The BRZ willingly slides its way through a series of slalom turns.

Brendan McAleer

If the BRZ encourages you to drive in a manner that will not pass muster with your local police department (best save it for some sanctioned ice racing or snowcross), then the lessons learned behind the wheel of the STI are more practical in application. First, look where you want to go, as you'll most likely end up there. No, not at that snowbank. Oops – call the tow vehicle.

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Second, trust your safety systems. The days of pumping your brakes on snow are long gone. ABS and traction control are likely quicker than you are, so stay firmly on the brakes in an emergency situation.

Perhaps most importantly, have a little patience. Jack Harrison, one of the Dirtfish instructors, lays things out in a conversational tone as he drifts an STI through a long sweeper.

“On gravel, the car will react in about a second. On the ice, it’s more like four seconds. You’ve got to be patient with your inputs.”

The instructors preach patience and a gentle touch on the throttle for handling the icy corners.

Brendan McAleer

Sure enough, staying away from the throttle while the car rotates towards the corner's apex takes an internal one-two count. But it's worth it when you get back on the power and slide out for a glorious exit.

Being patient and gentle on the throttle and steering is the quickest way to get around this frozen lake, and coincidentally the safest way to get home in slippery conditions too. After a full day of instruction, we head back to shore, with visions of snow rally glory dancing in our heads.

If the BRZ exhibited a charming ballet and was the car the instructors stampeded to, the real surprise here is how good the STI still feels. The car is a half-decade old, and its 2.5-litre turbocharged flat-four has roots that go back to the mid-2000s. Yet continual updates have kept it fresh, while still retaining a notchy, mechanical driving experience. It’s still the one Subaru rally fans dream of.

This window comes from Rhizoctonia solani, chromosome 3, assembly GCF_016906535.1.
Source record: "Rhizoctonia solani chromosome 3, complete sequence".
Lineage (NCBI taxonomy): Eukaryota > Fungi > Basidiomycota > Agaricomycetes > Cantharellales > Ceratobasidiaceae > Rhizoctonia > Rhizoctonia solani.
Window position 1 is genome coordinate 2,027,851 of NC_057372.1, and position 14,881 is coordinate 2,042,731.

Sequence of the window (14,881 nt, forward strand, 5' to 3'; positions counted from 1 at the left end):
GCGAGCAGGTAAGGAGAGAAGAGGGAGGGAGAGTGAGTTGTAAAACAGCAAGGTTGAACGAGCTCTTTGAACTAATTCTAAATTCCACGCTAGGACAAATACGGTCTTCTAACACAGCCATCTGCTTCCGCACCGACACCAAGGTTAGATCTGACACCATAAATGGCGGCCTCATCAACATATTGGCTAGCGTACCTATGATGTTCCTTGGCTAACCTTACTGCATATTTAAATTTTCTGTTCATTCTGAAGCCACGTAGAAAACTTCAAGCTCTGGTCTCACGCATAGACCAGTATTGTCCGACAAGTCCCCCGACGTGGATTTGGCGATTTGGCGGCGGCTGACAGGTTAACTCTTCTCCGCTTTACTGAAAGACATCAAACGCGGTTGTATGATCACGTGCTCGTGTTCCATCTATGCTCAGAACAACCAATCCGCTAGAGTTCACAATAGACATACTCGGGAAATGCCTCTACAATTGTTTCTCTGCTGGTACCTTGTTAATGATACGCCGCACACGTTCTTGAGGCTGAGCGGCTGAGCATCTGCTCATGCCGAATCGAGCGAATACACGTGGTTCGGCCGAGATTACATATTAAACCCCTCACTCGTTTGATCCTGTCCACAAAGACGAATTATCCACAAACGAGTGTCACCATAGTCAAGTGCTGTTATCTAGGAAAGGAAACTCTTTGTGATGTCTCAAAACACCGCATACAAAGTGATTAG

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The half-decade-old WTI retains its mechanical, rally-inspired driving experience.

Brendan McAleer

Subaru’s Winter Experience starts at $1,295 for a single day, and is already sold out for this year; that’s about half the price of similar snow-driving events from Mercedes-Benz and Porsche. The school is growing, and will be back for next year. If you’re looking for similar instruction sooner, then Dirtfish operates year round, and has options for nearly any skill level. Alternatively, you could just sign up for your next local snowy rallycross, and pick up your own skills via trial and error.

Just remember, winter’s not only a time for hibernating. If you’ve got the keys to a Subaru, and a frozen lake close at hand, it’s the ideal chance for a little winter recreation. Just try to remember what’s really important as you hang the tail out, leaving a sparkling cloud of ice and snow hanging in the air. You’re not having fun. This is purely educational.

The writer was a guest of the automaker. Content was not subject to approval.